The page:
TN Visa vs. H-1B Visa, Which Is Better?

Immigration Lawyers in Columbus Ohio, Cleveland Ohio, Southfield Michigan and Washington, D.C.

The TN NAFTA professional and H-1B specialty occupation visa categories have many similarities, so it is possible for many foreign nationals to be qualified for both. Each has its own advantages and disadvantages. Looking at the major differences may provide you with a general idea of which is better for you. If you have questions about the TN or H-1B visa and would like to consult with an attorney, contact The Law Firm of Shihab & Associates. We have over 50 years of combined legal experience in a wide variety of complex and immigration law matters.

The Annual H-1B Visa Cap

The number of H1B visas available each fiscal year is limited to 65,000 annually, with an additional 20,000 visas for those with a US master's degree or higher. Due to the high demand for H1B visas, there are more workers available than there are visas. Getting one of the available visas requires careful planning and timing. This is not the case with the TN visa, which has no numerical annual limit.

H-1B Timing Issues

Due to the H-1B visa cap, there is a race that begins every year on April 1 to get the newly available visa numbers before they quickly run out. New H-1B visa numbers become available every year on October 1, the start of each new fiscal year. The USCIS will not accept a petition filed more than six months prior to the employment start date. Therefore, The USCIS begins accepting petitions for new H-1B employment on April 1, and these visa numbers normally run out quickly. Usually, the last remaining numbers are awarded by a lottery since there are more petitions filed than there are visas.

Period of Stay

The period of stay for the H-1B visa is a maximum of six years, with exceptions. Generally, once the six-year maximum is reached, the person will be required to change or adjust status, or depart the United States before getting another H-1B. The TN visa has no maximum period of stay.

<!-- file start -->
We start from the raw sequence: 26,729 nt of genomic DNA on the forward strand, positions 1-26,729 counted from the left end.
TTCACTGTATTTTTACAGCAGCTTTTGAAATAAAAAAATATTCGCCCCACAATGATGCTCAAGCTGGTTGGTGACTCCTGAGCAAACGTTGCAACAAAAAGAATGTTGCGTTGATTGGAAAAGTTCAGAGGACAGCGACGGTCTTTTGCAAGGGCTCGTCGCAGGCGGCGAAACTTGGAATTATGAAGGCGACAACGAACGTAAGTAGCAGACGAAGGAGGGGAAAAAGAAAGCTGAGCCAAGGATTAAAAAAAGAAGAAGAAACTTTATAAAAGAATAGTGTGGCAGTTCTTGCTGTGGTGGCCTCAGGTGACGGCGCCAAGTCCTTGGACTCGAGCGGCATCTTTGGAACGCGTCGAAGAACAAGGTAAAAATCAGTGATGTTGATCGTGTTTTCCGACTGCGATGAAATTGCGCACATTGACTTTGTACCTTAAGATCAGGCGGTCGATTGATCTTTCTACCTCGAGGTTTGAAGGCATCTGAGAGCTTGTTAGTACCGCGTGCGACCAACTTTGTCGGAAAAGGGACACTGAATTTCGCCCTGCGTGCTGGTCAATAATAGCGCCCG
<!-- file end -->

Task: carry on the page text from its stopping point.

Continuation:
Nonimmigrant & Dual Intent

In order to qualify for the TN visa, you must establish that you intend to come to the US for a temporary time and then depart. If you intend to come to the US in order to get a green card or otherwise remain permanently, you do not qualify for the TN. Although the H-1B is also a nonimmigrant visa, it allows for dual intent, meaning you can intend to stay in the US and still get H-1B status.

Occupational Classifications

In order to qualify for the TN visa, your profession must be one of those listed specifically in the NAFTA treaty. To qualify for the H-1B visa, your profession must meet the definition of a “specialty occupation.” If your profession does not qualify for the TN visa, you still may qualify for the H-1B since the specialty occupation list is longer than the NAFTA professionals list. Also, if your education, license, or experience does not meet NAFTA requirements, you may qualify for the H-1B if you have a bachelor degree or equivalent experience.

Department of Labor Requirements

Before filing an H-1B petition, the US Department of Labor must first approve a labor condition application, which is to ensure that your employer will pay you the prevailing wage or actual wage, whichever is higher, for your particular occupation and location where you will work. The TN visa has no such requirement.

Employer-Employee Relationships

If you are employed by a Canadian or Mexican company and are coming to the United States to provide a US company with professional services, you do not qualify for the H-1B. To be eligible for the H-1B, you must be an employee of the petitioning US company, not an employee of a different contract company. However, this kind of arrangement is appropriate for the TN visa.

State License Requirement

If you work in a profession that requires a license to practice, such as a lawyer or doctor, and you have do not have such license, you may be eligible for the TN but not the H-1B. To be approved for the H-1B, you would be required to have the necessary state license is required for the profession. However, the TN has no such requirement.

If you would like further information about the TN or H-1B visa or any other immigration matter, please contact our immigration attorneys at The Law Firm of Shihab & Associates to schedule a consultation with an attorney at an office near you.


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